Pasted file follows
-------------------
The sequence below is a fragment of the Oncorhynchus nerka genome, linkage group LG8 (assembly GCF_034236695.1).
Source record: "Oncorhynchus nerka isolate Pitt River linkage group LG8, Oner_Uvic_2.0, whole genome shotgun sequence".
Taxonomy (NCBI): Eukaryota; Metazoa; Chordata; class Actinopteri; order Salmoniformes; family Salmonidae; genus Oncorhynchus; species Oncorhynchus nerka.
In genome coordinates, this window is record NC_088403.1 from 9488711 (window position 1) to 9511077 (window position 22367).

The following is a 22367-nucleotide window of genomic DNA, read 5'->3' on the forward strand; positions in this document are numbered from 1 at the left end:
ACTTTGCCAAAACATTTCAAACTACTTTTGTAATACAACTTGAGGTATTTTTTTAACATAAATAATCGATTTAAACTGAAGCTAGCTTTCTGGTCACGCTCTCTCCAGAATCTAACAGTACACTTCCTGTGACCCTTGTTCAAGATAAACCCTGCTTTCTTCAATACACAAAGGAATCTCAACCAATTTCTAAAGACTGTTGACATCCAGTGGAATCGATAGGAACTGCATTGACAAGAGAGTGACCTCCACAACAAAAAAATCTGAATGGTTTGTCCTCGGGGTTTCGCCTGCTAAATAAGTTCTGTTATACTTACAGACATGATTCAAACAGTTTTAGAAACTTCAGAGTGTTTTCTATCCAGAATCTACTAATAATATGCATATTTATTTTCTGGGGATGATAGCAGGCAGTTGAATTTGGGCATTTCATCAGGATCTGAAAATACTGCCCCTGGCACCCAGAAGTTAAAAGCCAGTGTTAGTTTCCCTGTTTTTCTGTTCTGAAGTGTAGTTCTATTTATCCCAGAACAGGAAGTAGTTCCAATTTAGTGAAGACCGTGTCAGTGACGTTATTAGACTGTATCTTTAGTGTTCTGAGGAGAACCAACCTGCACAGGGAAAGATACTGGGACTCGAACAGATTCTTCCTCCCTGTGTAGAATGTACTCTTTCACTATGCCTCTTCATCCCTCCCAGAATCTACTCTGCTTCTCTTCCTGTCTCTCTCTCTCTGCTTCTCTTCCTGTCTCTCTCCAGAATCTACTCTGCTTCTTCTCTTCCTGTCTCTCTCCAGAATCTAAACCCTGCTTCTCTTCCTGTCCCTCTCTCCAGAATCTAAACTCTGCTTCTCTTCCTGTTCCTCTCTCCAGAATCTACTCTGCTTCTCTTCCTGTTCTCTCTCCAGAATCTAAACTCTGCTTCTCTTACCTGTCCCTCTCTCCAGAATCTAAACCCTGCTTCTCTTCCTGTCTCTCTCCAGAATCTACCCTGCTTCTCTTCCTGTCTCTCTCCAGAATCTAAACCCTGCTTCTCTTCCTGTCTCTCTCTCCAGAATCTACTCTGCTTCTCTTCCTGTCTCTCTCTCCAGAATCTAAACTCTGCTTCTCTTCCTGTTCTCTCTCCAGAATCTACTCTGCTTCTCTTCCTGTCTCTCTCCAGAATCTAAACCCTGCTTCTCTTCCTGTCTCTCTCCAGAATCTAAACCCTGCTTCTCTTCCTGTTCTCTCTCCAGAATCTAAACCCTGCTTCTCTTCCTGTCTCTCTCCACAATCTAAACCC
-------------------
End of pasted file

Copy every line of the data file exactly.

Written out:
The sequence below is a fragment of the Oncorhynchus nerka genome, linkage group LG8 (assembly GCF_034236695.1).
Source record: "Oncorhynchus nerka isolate Pitt River linkage group LG8, Oner_Uvic_2.0, whole genome shotgun sequence".
Taxonomy (NCBI): Eukaryota; Metazoa; Chordata; class Actinopteri; order Salmoniformes; family Salmonidae; genus Oncorhynchus; species Oncorhynchus nerka.
In genome coordinates, this window is record NC_088403.1 from 9488711 (window position 1) to 9511077 (window position 22367).

The following is a 22367-nucleotide window of genomic DNA, read 5'->3' on the forward strand; positions in this document are numbered from 1 at the left end:
ACTTTGCCAAAACATTTCAAACTACTTTTGTAATACAACTTGAGGTATTTTTTTAACATAAATAATCGATTTAAACTGAAGCTAGCTTTCTGGTCACGCTCTCTCCAGAATCTAACAGTACACTTCCTGTGACCCTTGTTCAAGATAAACCCTGCTTTCTTCAATACACAAAGGAATCTCAACCAATTTCTAAAGACTGTTGACATCCAGTGGAATCGATAGGAACTGCATTGACAAGAGAGTGACCTCCACAACAAAAAAATCTGAATGGTTTGTCCTCGGGGTTTCGCCTGCTAAATAAGTTCTGTTATACTTACAGACATGATTCAAACAGTTTTAGAAACTTCAGAGTGTTTTCTATCCAGAATCTACTAATAATATGCATATTTATTTTCTGGGGATGATAGCAGGCAGTTGAATTTGGGCATTTCATCAGGATCTGAAAATACTGCCCCTGGCACCCAGAAGTTAAAAGCCAGTGTTAGTTTCCCTGTTTTTCTGTTCTGAAGTGTAGTTCTATTTATCCCAGAACAGGAAGTAGTTCCAATTTAGTGAAGACCGTGTCAGTGACGTTATTAGACTGTATCTTTAGTGTTCTGAGGAGAACCAACCTGCACAGGGAAAGATACTGGGACTCGAACAGATTCTTCCTCCCTGTGTAGAATGTACTCTTTCACTATGCCTCTTCATCCCTCCCAGAATCTACTCTGCTTCTCTTCCTGTCTCTCTCTCTCTGCTTCTCTTCCTGTCTCTCTCCAGAATCTACTCTGCTTCTTCTCTTCCTGTCTCTCTCCAGAATCTAAACCCTGCTTCTCTTCCTGTCCCTCTCTCCAGAATCTAAACTCTGCTTCTCTTCCTGTTCCTCTCTCCAGAATCTACTCTGCTTCTCTTCCTGTTCTCTCTCCAGAATCTAAACTCTGCTTCTCTTACCTGTCCCTCTCTCCAGAATCTAAACCCTGCTTCTCTTCCTGTCTCTCTCCAGAATCTACCCTGCTTCTCTTCCTGTCTCTCTCCAGAATCTAAACCCTGCTTCTCTTCCTGTCTCTCTCTCCAGAATCTACTCTGCTTCTCTTCCTGTCTCTCTCTCCAGAATCTAAACTCTGCTTCTCTTCCTGTTCTCTCTCCAGAATCTACTCTGCTTCTCTTCCTGTCTCTCTCCAGAATCTAAACCCTGCTTCTCTTCCTGTCTCTCTCCAGAATCTAAACCCTGCTTCTCTTCCTGTTCTCTCTCCAGAATCTAAACCCTGCTTCTCTTCCTGTCTCTCTCCACAATCTAAACCC